“When we injected Hsp60 directly to the site of injury, the tissue surrounding the wound started to regenerate faster.”
National Institutes of Health researchers have identified a novel role for a gene known as heat shock protein 60 (Hsp60), finding that it is critical in tissue regeneration and wound healing. The study found that topical treatment of an Hsp60-containing gel dramatically accelerates wound closure in a diabetic mouse model.
The study also describes the mechanism by which this works, finding that Hsp60 protein is released at the site of injury, signaling wound healing to initiate. The findings, reported by researchers at the National Human Genome Research Institute (NHGRI), the National Eye Institute (NEI), and their colleagues, may help in the development of effective therapeutics for accelerating wound closure in diabetic patients, as well as for normal wound healing and scar reduction.
“This study proposes an unusual role for a well-known gene,” said Shawn Burgess, Ph.D., head of NHGRI’s Developmental Genomics Section and senior author on the study, which was published online today in the journal npj Regenerative Medicine. “This gene is found in every organism from bacteria to man. We have shown that in vertebrates, it has a surprising role in immunity that is essential for wound healing.”
Protein products of the Hsp60 gene are known primarily for their role in ensuring that other proteins are folded correctly. The Hsp60 protein has also been reported to serve as a signaling molecule that induces an inflammatory response to bacterial infection from a cut.
“A major problem is that diabetes inhibits wound healing,” said Dr. Burgess. “The patients frequently get foot ulcers that never heal.”
In fact, approximately 15 percent of diabetic patients will develop a foot ulcer, commonly located on the bottom of the foot. The ulcers form from multiple factors, such as reduced sensation in the feet, poor circulation and skin irritation. Foot ulcers can be serious and may lead to hospitalization or even amputation. Diabetes is the leading causes of non-traumatic lower limb amputation in the U.S.
The researchers hope that greater insight into the genetics underlying wound healing can someday lead to better treatments for this condition and result in a better understanding of how tissues regenerate in general.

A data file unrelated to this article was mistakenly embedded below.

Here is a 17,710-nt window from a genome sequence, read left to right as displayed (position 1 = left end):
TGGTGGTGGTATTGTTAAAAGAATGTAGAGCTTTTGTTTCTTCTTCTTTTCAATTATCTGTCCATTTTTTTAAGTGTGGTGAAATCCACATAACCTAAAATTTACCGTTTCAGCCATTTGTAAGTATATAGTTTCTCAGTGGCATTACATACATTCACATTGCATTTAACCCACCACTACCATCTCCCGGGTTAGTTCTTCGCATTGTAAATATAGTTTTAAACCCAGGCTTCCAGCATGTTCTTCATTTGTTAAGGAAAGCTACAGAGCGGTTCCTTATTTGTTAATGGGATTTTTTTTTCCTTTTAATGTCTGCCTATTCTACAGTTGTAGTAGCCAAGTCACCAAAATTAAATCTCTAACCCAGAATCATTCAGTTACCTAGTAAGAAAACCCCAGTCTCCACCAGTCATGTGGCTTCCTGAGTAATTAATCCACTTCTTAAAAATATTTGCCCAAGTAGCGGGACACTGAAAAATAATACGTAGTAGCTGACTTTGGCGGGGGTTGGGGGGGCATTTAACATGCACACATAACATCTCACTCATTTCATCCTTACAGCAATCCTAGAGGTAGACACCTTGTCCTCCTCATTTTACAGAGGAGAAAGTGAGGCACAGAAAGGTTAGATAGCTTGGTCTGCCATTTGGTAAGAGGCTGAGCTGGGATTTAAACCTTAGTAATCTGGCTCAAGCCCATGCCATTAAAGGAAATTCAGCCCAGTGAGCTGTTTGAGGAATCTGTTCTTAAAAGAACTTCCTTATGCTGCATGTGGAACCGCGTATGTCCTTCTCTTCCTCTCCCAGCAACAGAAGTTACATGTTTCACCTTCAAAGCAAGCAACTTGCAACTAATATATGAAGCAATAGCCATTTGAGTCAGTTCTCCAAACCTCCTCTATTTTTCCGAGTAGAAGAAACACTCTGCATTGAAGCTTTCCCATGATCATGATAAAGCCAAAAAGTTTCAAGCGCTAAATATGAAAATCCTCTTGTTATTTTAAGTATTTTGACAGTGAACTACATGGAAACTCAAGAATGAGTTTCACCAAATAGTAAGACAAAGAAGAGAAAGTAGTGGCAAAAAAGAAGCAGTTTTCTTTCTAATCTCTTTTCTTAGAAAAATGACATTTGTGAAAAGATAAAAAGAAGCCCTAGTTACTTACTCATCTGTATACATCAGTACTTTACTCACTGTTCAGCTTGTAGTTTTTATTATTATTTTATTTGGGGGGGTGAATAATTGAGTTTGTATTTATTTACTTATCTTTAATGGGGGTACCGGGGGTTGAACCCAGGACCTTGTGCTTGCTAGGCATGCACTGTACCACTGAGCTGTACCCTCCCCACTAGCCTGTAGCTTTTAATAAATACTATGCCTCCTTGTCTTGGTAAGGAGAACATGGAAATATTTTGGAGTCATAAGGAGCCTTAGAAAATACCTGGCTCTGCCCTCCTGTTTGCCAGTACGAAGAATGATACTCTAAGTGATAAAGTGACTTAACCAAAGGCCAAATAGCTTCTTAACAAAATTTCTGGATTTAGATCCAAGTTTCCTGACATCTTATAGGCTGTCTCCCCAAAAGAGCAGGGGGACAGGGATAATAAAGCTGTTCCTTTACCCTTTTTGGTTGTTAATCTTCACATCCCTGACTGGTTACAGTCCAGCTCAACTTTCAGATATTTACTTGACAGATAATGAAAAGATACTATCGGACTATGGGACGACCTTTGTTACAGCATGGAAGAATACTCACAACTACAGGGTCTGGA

Based on previous findings that the Hsp60 protein was necessary for an inflammatory response, the researchers hypothesized that the molecule might also be involved in an organisms’ ability to regenerate.
Using zebrafish — an ideal model for this work because fish can regenerate many tissues, including fins — the researchers used targeted mutagenesis, making specific and intentional changes to the DNA sequence of a gene, to “knock out” Hsp60 from the genome. The mutant fish appeared to develop normally, but when the researchers wounded them by injuring the cells involved in hearing or amputating a caudal fin, the fish were unable to regenerate their cells and fins, respectively.
Using fluorescently tagged leukocytes (immune cells that flock to the site of injury as part of the inflammatory response under normal conditions), the researchers demonstrated that without the Hsp60 gene, there were significantly reduced numbers of leukocytes at the injury site. This suggested that the Hsp60 protein was somehow acting as an attractant that promoted inflammation, a necessary component of wound healing.
“When we injected Hsp60 directly to the site of injury, the tissue surrounding the wound started to regenerate faster,” said Dr. Burgess. “That’s when we got really excited.”
However, the most striking finding from the study was that actually applying a topical treatment of the Hsp60 protein to a puncture wound in diabetic mice stimulated complete healing after only 21 days. Mice without the treatment did not show improvement over the same time frame.
Although promising, this finding has only been shown in mice and is yet to be tested in humans.
“We hope that topical treatment with Hsp60 will act the same way in humans,” said Dr. Burgess. “And we believe it will, but more work is needed. We also want to know if it will help any wound heal, not just wounds encountered by people with diabetes. Will it reduce scarring and increase the speed of healing?”
This work opens many avenues for future research. Dr. Burgess’ group is now working to test a number of other heat shock proteins to see if they are also involved in wound healing.
This study reveals a potential for therapeutic development, but also highlights the value of basic science research. The fundamentals of cell signaling in wound healing and tissue regeneration are still poorly understood, with basic science research helping to clarify many important aspects of this complicated process.
“When we understand the biology better, we can more easily apply it to human treatments,” Dr. Burgess said.